"What?" Now Jody's eyes were panicked and I thought back to her on her first day of school in Ms. McMillian's class. "Why not?" Jody asked.

Pandora twirled her hair around her finger as she took over the conversation, "Look Jody, it's not that we don't like you, but we don't know anything about you. You never tell us anything. You never talk with us about boys or music or class or anything."

Nikki pretended to look bothered, "I think other friends would suit you better."

By this point, tears rolled down Jody's cheeks. Pandora, Nikki, and I looked at each other, trying to decide what to do next.  Finally Jody spoke up, "I can talk more.  I'll start to tell you things.  I like listening to Britney Spears and my parents are in the military." She took a deep breath, "I know you all. I know that Abernathy doesn't even like the boys you eat lunch with-"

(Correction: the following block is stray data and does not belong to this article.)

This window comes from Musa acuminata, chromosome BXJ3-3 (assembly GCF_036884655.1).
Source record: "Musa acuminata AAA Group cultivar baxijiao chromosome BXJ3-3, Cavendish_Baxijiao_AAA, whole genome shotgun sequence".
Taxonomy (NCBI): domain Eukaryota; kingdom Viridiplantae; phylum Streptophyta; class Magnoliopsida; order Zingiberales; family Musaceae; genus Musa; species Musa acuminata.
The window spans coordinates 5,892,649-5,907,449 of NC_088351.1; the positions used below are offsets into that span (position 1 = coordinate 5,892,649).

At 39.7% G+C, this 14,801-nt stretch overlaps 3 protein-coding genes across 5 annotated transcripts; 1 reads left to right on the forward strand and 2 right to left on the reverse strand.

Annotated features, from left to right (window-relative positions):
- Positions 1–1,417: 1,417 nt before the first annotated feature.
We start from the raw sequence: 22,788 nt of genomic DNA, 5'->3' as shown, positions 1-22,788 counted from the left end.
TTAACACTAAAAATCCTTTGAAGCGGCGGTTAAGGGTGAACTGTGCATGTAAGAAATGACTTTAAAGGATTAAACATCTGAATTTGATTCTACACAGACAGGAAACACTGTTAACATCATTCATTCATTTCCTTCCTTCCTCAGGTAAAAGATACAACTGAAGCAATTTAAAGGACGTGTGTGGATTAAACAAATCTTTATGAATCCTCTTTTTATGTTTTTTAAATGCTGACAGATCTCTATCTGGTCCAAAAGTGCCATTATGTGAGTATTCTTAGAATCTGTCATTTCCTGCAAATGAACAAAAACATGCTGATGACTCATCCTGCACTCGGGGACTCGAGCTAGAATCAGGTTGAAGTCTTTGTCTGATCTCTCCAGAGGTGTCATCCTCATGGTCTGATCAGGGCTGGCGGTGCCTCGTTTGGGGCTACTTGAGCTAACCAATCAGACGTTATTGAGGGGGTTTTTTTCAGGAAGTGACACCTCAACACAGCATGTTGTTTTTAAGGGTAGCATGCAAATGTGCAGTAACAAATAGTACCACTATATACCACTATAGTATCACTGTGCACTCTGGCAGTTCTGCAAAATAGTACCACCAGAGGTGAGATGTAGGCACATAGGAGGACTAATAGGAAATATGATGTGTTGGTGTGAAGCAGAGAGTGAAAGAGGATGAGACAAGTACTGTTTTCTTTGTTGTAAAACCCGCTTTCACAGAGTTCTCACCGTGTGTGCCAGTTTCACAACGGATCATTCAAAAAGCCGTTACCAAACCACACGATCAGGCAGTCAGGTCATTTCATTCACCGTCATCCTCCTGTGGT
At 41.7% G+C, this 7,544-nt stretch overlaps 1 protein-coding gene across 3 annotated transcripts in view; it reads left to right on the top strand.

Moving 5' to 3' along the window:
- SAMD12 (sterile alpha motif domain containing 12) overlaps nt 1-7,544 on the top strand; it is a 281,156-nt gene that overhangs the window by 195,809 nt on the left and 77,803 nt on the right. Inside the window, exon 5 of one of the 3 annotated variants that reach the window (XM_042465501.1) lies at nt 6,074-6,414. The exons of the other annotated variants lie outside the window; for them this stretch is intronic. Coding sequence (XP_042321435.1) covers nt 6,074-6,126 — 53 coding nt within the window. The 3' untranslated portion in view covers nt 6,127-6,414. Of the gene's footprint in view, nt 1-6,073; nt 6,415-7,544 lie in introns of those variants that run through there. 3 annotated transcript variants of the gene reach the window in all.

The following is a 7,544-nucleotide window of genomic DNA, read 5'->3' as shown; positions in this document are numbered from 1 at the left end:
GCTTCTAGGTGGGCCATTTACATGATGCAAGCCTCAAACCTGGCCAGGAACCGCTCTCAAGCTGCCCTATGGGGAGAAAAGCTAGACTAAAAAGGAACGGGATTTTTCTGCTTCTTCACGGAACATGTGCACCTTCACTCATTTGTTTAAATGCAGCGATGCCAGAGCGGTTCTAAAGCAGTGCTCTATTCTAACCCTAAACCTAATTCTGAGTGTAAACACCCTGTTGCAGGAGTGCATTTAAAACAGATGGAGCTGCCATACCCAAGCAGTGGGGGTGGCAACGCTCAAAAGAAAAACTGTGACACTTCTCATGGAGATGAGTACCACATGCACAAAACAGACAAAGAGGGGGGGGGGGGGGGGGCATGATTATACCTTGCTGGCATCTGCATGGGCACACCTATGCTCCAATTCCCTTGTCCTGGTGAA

"Yes she does," Pandora interrupted. 

"No," Nikki said, agreeing with Jody, "she doesn't. But that's okay; Abernathy speaks up, she dresses like the rest of us..." Nikki's eyes roamed over Jody's mismatched gym uniform as her words trailed off.

Jody sobbed even harder, "I'll let you give me a makeover. It's okay, we can fix this."

Nikki shook her head, "No Jody, we can't.  It's too late."

Jody looked at all of us pleadingly, "I don't have any other friends."

Pandora shrugged and Nikki and I rose to head to the locker room. "Make some."

The next day in English class I did my best not to say anything to Jody. She looked over sadly through most of the class, but I did my best not to return her gaze.